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March 6, 2001 — 3 PM

The sun is shining, it’s

The sun is shining, it's a balmy 2 °C (that's 35 °F for the Yanks), and for a change the weather in Montreal is nicer than places south. The ridiculously overhyped nor'easter that has swept into New England and New York thoughtfully left our fair city unscathed.

Nevertheless, I've finally realized why Americans think that Canada is such a frozen wasteland. Besides people like me calling 2 °C "balmy," I mean.

Every time it gets vaguely chilly in Boston or Chicago, or when it, god forbid, snows in Texas, the American meteorologists talk about "cool Canadian air" or "a high pressure front moving south from Canada." As if there were a factory in Moose Jaw where quiet, industrious Canadians are working overtime to pump out pure, Canadian ColdAireTM, just to export to the Midwest. While CNN wasn't looking, Southern Ontario turned its air conditioners full blast and aimed them across Lake Ontario and Lake Erie.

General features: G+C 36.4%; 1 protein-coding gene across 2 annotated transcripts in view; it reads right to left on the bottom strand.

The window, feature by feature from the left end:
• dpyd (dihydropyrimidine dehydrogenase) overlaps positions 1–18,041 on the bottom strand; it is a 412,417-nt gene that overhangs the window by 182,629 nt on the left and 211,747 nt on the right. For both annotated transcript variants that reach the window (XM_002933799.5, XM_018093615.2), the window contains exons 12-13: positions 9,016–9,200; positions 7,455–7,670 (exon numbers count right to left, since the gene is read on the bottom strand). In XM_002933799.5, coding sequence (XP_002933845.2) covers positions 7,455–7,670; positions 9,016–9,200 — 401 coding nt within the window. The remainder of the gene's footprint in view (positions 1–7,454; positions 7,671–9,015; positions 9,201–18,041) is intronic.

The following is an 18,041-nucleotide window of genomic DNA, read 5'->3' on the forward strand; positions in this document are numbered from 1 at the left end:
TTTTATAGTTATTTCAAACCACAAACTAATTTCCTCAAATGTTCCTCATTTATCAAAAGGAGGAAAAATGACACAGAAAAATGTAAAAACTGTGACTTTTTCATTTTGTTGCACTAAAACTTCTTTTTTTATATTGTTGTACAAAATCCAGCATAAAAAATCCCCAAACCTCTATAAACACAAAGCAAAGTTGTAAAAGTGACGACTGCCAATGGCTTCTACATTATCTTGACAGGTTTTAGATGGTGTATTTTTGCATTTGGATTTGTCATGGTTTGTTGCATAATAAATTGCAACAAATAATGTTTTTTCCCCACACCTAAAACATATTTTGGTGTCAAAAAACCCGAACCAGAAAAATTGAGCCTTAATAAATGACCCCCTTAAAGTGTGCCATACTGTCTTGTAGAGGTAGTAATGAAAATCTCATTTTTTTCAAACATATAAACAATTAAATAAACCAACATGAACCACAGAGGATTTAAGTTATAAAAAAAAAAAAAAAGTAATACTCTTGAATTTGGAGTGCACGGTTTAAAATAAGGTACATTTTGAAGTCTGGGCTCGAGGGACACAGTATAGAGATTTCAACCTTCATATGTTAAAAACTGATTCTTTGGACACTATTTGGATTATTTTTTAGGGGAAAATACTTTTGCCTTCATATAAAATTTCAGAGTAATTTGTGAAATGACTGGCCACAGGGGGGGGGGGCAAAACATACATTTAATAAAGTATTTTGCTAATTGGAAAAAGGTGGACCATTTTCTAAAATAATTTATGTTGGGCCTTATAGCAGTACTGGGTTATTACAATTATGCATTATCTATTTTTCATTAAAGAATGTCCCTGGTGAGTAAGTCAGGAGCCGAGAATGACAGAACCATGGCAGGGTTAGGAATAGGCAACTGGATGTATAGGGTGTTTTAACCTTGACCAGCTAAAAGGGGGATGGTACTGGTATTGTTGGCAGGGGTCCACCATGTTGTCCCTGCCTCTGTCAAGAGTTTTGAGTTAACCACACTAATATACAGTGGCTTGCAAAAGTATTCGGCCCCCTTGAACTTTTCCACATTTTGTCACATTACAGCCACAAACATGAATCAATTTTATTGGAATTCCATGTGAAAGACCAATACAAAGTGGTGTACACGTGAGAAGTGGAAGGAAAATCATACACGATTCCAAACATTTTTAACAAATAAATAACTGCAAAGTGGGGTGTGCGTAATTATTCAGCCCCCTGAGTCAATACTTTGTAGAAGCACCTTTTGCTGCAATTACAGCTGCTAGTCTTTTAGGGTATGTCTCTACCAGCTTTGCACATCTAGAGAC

And did I mention the Québécois plot to chill New England to make them more sympathetic to the separatist cause?

On my flight from Cleveland to Montreal awhile back, the Nashvillian near me asked, eagerly, "So, when does the snow melt around here? May? June?" The disappointment on his face was actually palpable when I offered the rather pedestrian response of "March."

There are times of course when I curse the wretched St. Lawrence Valley and the fact that Montreal probably is a great deal colder than any other large city on the Earth, except maybe Moscow. But that doesn't mean it's our fault.


Previously: The always knee-slapping Lileks exposes

Subsequently: Take One: Yeah, we’ll, um…

March 2001
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